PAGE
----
Survival State is located at the lower area at the back of the brain and connects to the spinal cord. It causes us to react physically because we are fearful, feel unsafe, are overly tired or hungry, facing conflict, feeling left out or upset. There is a flight or fight reaction to what is happening at the time. There can be total overwhelm with a strong physical resistance to another’s request or statement. This area is known as the reptilian brain and it regulates automatic systems for survival in the body. This area of the brain will hijack intelligence. There is NO learning here. Learning has been turned off automatically. The person’s physical reactions to life experiences are not only unintelligent; they are hurtful to others. Living in an insecure or threatening environment lowers the ability to learn.
2.) Emotional State: The brain asks, “Am I loved?”
Emotional State is located in the mid-brain, the limbic area. It reacts emotionally. This part of the brain expresses strong feelings that lead to emotional responses: speaking with extreme emotion, crying, blaming, shaming, name calling, punishing, swearing. All of these are unintelligent, and in this state there is no learning, but rather verbal expression. We may find ourselves "twitter"-ing negative emotions at this level. It is important that we recognize and honor feelings, and choose how to best be with them and to express them.
3.) Executive State: The brain asks, “What can I learn from this?”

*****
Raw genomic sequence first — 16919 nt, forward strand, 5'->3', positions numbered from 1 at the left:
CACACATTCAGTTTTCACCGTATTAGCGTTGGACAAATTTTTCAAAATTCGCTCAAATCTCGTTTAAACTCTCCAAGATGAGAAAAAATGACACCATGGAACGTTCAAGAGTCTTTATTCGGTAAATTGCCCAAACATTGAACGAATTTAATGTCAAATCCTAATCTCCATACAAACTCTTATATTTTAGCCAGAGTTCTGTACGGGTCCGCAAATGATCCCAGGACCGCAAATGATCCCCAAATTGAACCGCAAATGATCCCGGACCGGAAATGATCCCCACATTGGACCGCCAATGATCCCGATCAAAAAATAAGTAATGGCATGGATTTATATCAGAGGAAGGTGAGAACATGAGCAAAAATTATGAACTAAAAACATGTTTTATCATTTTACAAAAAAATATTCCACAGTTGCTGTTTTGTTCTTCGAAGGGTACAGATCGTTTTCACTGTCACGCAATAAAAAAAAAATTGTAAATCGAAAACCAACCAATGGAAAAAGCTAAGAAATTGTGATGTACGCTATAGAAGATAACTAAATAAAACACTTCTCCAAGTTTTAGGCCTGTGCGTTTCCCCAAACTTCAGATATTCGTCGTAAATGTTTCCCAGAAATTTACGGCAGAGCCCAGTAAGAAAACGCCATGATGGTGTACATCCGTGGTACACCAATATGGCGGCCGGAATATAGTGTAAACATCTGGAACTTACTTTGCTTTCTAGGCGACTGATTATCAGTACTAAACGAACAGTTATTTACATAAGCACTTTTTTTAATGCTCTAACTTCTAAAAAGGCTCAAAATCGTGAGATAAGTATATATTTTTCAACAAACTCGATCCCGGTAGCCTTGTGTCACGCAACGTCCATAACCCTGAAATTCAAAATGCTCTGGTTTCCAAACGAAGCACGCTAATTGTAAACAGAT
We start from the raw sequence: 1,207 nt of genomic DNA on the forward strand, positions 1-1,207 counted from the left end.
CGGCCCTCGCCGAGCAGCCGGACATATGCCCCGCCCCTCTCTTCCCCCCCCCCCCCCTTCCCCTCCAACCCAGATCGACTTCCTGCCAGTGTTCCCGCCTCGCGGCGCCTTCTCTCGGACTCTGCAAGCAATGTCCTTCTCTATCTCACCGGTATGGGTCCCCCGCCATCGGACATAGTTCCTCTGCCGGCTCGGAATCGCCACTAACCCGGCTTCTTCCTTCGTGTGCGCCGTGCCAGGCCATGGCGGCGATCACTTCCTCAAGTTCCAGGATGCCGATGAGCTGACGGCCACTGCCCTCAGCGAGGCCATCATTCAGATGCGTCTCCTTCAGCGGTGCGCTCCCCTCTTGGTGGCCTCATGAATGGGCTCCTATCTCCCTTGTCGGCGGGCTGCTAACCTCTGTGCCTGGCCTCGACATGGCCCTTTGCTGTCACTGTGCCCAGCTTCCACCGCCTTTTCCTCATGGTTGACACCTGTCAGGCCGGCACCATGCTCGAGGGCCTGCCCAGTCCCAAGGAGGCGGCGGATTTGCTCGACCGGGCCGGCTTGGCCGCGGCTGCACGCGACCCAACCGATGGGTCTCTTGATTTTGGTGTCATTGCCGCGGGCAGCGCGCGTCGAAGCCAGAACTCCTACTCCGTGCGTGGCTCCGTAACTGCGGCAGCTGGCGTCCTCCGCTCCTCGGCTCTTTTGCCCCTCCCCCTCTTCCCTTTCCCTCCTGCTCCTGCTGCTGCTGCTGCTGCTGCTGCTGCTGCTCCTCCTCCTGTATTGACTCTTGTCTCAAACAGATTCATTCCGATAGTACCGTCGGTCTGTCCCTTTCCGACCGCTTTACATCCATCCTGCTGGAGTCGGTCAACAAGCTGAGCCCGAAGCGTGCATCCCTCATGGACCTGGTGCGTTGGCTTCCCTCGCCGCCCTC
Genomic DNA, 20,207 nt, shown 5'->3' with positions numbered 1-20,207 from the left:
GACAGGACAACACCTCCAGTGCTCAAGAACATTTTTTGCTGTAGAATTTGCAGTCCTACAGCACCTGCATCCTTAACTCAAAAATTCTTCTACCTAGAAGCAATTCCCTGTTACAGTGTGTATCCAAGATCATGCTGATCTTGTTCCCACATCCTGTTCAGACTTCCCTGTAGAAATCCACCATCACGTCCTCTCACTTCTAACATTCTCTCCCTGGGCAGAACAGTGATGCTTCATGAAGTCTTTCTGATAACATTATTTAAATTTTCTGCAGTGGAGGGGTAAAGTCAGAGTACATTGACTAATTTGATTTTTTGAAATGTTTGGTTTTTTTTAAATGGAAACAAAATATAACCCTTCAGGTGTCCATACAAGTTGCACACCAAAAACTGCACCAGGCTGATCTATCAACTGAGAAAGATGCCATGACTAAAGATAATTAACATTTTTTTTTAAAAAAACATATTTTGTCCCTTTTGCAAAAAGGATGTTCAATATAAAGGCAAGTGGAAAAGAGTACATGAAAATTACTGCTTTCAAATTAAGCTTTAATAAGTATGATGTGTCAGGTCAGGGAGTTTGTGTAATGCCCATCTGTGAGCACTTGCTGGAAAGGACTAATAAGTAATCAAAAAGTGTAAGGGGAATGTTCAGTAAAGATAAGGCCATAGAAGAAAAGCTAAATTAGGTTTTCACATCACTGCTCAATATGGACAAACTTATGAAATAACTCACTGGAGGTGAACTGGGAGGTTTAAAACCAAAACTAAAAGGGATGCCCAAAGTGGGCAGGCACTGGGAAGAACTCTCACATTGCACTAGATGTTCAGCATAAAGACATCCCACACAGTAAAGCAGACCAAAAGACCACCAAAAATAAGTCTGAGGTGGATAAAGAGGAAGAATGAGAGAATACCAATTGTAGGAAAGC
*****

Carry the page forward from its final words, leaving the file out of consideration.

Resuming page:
Executive State is located in the frontal lobe area of the brain near the forehead. Here we speak and act intelligently. It allows one to be smart, to set and achieve goals, to be helpful, kind, calm, curious/questioning and to be a problem solver. This part of the brain is innovative, creative and connects with other people in a meaningful way. We can take a time-out, or at least pause, and breathe deeply in order to make wise choices. This is an expression of intelligence. It takes safety and love to reach this point. Learning happens here. The pause causes us to think before we speak or act. We respond rather than react. There is a positive pay-off for everyone when we respond from this part of our higher intelligence. The brain must be exercised by consciously using our Executive State. We can practice being calm, pausing, not throwing or hitting, stopping our words until we are heart focused. If we know these facts, we can consciously choose to move to our Executive State in any situation.
I invite you to pay attention to your words, actions, feelings and behaviors to determine when you are functioning from your Executive State and when you are functioning from either of the other two areas of the brain. Only then can you change to a higher level. Become conscious of what brain state you are in, exercise your frontal lobes and connect with our heart on a regular basis. Do this just as you would exercise any muscle in the body to gain control and strength. If you want to be brain-smart then you will want to exercise these steps with frequency and consistency over time.
When we are informed, we have the ultimate freedom to choose how we wish to function in life. It is my intention to live, love, learn, give and grow in amazing ways by applying this information!
I enjoy sharing with you and always look forward to your sharing your thoughts in return.
Together we learn best.
Thanks to Karen Diehl, editor
For further information on this brain science topic for practical everyday living, see the work of HeartMath, Dr. Joe Dispenza, Dr. Becky Baily at Conscious Discipline, Dr. Jane Nelson at Positive Discipline and Jai Institute for parent training.